Any desperate local news reporter who’s ever been denied access to a crime or accident scene can relate to the motivation behind the attempted work-around one Connecticut TV photographer, Pedro Rivera, used to circumvent the road block while at the scene of a fatal crash: an overhead drone to grab some video.
Yes, drones. As in unmanned flying crafts more likely to evoke images of the Middle East than the East Coast. But you can buy small drones capable of capturing a video online for about $1,000, which is cheaper than a pro DSLR or even many lenses. That’s much more affordable than a helicopter to hover over news scenes, which is why the idea is actually kind of genius. Except, maybe not…
So why haven’t more other enterprising journalists thought of this yet? Probably because the FAA says it’s not legal. They say commerical use of the video from these drones is not allowed, but apparently are reviewing things, per the Hartford Courant story on Rivera’s case. (They also note that Rivera wasn’t actually on the job at the scene, and the station he works for didn’t air the video, so it may not even have been a commercial use.)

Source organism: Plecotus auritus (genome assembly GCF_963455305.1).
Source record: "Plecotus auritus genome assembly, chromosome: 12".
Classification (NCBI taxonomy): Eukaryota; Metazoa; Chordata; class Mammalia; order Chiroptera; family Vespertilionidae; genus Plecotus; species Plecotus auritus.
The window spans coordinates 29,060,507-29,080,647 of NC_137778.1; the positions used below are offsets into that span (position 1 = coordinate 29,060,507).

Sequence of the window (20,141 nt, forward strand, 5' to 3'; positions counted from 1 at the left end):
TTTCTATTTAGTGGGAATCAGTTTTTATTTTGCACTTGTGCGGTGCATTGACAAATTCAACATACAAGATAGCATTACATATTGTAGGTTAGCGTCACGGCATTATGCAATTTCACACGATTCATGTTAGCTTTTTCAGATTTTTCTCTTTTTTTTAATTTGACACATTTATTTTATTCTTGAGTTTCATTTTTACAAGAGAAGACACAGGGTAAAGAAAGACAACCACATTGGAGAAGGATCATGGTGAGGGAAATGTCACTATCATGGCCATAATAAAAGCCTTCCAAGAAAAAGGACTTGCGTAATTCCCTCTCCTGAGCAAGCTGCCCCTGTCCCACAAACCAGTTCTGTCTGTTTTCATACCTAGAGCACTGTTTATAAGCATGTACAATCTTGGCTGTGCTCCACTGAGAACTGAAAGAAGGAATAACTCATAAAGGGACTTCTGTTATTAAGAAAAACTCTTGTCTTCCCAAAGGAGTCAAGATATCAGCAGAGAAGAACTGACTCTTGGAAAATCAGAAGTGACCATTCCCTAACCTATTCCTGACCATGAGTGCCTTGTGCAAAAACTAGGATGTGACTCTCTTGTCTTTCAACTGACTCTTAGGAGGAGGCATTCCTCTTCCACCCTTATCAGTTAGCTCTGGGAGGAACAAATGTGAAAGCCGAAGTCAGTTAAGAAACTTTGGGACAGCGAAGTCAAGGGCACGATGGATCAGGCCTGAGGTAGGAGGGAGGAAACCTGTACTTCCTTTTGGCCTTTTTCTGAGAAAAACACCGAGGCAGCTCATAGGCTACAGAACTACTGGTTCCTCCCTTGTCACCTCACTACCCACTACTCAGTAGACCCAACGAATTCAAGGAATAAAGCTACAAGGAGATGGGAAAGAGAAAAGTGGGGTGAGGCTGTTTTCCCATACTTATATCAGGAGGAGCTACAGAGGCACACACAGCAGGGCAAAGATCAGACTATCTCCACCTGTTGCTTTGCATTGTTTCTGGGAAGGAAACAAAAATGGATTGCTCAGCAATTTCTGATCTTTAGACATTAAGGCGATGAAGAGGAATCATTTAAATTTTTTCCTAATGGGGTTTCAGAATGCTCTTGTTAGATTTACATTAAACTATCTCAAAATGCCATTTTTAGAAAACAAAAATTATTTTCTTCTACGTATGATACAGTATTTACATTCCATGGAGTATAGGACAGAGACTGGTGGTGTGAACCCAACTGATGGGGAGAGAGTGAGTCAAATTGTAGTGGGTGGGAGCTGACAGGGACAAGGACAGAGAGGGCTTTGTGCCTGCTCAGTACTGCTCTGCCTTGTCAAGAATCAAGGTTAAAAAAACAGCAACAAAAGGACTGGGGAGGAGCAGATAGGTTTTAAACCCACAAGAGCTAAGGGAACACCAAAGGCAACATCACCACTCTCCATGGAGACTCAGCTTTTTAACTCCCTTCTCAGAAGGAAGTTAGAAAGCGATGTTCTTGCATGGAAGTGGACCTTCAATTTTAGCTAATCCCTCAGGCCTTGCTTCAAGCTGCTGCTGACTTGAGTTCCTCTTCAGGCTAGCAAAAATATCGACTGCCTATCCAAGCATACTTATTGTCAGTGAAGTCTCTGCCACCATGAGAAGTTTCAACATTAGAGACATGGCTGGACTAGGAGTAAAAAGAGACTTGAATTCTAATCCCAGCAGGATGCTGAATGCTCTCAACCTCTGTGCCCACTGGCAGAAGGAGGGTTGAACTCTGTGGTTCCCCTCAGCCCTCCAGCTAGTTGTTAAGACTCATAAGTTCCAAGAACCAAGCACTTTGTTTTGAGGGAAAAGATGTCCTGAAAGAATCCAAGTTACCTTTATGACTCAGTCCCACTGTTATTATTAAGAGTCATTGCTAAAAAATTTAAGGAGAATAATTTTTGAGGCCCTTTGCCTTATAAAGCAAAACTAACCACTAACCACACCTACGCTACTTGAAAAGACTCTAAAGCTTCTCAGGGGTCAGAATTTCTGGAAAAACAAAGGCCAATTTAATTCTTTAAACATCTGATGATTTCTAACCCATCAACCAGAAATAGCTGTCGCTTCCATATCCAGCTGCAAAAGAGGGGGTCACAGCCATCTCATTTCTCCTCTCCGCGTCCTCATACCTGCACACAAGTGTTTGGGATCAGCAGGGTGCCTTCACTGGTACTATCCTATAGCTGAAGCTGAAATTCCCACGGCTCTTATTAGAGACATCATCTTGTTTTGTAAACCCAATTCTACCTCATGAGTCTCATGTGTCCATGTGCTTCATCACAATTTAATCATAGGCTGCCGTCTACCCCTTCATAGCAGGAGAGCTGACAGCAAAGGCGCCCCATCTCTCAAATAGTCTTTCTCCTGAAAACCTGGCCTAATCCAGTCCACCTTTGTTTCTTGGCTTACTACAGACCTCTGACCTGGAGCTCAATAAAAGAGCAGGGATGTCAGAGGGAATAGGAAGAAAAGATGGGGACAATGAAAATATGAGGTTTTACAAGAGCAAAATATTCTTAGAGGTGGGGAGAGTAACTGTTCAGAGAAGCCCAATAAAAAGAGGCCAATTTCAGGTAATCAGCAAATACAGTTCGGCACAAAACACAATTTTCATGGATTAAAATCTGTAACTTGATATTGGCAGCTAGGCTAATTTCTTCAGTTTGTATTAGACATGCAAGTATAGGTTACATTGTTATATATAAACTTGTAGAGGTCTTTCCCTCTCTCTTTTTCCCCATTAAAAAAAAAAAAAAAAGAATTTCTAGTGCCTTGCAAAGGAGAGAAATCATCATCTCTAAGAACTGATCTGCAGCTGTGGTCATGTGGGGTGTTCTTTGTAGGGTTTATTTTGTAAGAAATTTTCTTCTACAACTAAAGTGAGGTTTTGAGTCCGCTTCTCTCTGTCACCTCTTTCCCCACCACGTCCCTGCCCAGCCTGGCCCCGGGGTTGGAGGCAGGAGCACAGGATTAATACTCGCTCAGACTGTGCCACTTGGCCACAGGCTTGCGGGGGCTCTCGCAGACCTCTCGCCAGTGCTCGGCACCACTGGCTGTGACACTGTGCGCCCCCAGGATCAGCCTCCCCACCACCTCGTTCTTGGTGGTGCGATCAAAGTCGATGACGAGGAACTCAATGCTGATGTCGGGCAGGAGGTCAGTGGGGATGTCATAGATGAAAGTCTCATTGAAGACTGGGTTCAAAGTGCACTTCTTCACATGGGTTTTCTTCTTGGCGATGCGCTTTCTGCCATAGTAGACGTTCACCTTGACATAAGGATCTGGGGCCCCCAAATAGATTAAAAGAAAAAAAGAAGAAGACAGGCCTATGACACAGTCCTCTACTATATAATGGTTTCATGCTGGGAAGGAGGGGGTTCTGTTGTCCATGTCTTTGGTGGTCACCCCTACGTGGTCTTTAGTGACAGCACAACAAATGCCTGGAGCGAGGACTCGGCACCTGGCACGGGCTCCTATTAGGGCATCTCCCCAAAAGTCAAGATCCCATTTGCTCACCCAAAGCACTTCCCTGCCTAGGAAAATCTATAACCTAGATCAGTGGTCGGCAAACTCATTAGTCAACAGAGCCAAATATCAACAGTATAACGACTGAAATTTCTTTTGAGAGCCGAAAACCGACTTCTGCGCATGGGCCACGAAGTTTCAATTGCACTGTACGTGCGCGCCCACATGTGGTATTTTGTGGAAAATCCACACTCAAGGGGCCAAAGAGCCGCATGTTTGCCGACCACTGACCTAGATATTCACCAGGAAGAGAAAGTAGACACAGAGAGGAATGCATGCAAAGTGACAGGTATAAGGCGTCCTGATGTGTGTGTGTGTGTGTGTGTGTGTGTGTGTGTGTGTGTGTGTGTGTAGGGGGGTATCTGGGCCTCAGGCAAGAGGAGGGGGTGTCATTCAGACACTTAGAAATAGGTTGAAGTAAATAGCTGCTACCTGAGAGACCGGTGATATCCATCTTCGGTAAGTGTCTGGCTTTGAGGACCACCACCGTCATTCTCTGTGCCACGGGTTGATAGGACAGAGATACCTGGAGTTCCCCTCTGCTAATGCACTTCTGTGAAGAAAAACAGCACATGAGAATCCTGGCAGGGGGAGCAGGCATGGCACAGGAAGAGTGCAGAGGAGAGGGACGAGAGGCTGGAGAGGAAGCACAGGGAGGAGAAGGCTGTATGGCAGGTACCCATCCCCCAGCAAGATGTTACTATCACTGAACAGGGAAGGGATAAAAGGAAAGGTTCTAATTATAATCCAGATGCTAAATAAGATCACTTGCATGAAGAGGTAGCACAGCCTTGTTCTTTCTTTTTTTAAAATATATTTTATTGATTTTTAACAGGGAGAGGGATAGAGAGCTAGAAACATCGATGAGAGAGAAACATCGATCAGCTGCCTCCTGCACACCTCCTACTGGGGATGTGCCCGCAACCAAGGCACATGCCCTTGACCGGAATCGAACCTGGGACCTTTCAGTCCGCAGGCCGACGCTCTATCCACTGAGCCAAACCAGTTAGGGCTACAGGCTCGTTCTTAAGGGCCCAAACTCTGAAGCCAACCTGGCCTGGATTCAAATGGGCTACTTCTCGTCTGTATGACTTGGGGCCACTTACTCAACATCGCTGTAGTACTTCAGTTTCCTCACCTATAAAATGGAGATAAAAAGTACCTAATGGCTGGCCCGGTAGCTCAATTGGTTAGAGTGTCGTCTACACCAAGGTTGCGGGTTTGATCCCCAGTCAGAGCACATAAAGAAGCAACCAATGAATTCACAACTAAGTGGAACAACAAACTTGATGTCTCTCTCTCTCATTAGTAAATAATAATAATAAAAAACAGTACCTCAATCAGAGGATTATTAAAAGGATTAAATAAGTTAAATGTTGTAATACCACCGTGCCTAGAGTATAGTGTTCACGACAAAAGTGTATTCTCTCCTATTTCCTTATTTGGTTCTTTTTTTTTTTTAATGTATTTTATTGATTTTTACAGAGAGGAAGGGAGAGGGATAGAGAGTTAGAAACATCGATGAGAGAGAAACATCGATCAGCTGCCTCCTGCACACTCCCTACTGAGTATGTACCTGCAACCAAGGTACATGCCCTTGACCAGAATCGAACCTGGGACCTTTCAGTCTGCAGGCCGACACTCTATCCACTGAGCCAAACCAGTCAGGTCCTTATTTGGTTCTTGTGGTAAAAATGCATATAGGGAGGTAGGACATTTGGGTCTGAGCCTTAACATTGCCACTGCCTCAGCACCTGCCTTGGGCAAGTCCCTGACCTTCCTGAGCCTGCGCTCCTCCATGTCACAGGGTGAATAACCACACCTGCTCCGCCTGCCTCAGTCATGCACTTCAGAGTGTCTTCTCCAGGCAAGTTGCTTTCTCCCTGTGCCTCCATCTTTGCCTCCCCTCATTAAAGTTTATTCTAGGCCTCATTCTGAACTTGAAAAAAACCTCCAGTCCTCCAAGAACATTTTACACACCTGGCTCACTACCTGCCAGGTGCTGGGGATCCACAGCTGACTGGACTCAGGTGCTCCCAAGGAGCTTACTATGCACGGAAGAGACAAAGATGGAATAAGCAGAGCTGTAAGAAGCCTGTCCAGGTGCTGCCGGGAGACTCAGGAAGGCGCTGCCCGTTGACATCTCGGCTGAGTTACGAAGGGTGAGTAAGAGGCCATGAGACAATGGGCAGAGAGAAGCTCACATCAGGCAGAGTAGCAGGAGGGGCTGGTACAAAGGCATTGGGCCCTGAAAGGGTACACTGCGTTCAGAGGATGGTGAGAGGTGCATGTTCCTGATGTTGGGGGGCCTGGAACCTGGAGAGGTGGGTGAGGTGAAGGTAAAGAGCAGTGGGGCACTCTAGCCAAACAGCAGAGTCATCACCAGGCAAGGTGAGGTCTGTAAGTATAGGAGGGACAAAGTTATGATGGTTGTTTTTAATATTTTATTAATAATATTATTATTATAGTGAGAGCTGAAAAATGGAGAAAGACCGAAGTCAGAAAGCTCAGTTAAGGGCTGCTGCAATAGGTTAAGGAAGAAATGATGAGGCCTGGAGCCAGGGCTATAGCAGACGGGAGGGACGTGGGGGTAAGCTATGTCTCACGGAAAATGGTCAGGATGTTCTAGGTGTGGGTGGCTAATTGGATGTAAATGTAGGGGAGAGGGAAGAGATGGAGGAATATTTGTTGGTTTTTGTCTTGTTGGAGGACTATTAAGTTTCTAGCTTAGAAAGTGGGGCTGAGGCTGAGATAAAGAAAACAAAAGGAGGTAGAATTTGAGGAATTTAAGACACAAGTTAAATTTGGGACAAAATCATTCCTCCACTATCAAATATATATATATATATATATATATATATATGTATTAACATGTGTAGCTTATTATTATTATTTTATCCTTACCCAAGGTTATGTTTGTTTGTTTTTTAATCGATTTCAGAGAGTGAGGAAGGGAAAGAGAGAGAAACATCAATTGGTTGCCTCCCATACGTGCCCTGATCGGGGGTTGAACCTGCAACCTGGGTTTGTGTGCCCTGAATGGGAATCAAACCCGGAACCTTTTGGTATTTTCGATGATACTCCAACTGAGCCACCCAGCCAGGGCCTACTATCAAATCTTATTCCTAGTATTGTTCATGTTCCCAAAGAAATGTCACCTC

Rivera, according to the Courant, has filed a federal lawsuit against the local police for blocking his drone usage at the accident scene earlier this month. He claims they violated his civil rights when they stopped him. (H/T Romenesko)
Poynter previously has rounded up a lot of the debate about journalism and drones and the legality question after another news organization’s less newsy use of drone video for a story was called out as being in the gray area of the law. (PBS Newshour has more background on the Spokesman-Review used drone video for a slightly less newsy story of the polar bear plunge.)
This lawsuit, at least, could help set some case law, or at least force a full legal (and hopefully ethical) debate on whether drones and journalism really could be a match made in the heavens. We’ll be watching.
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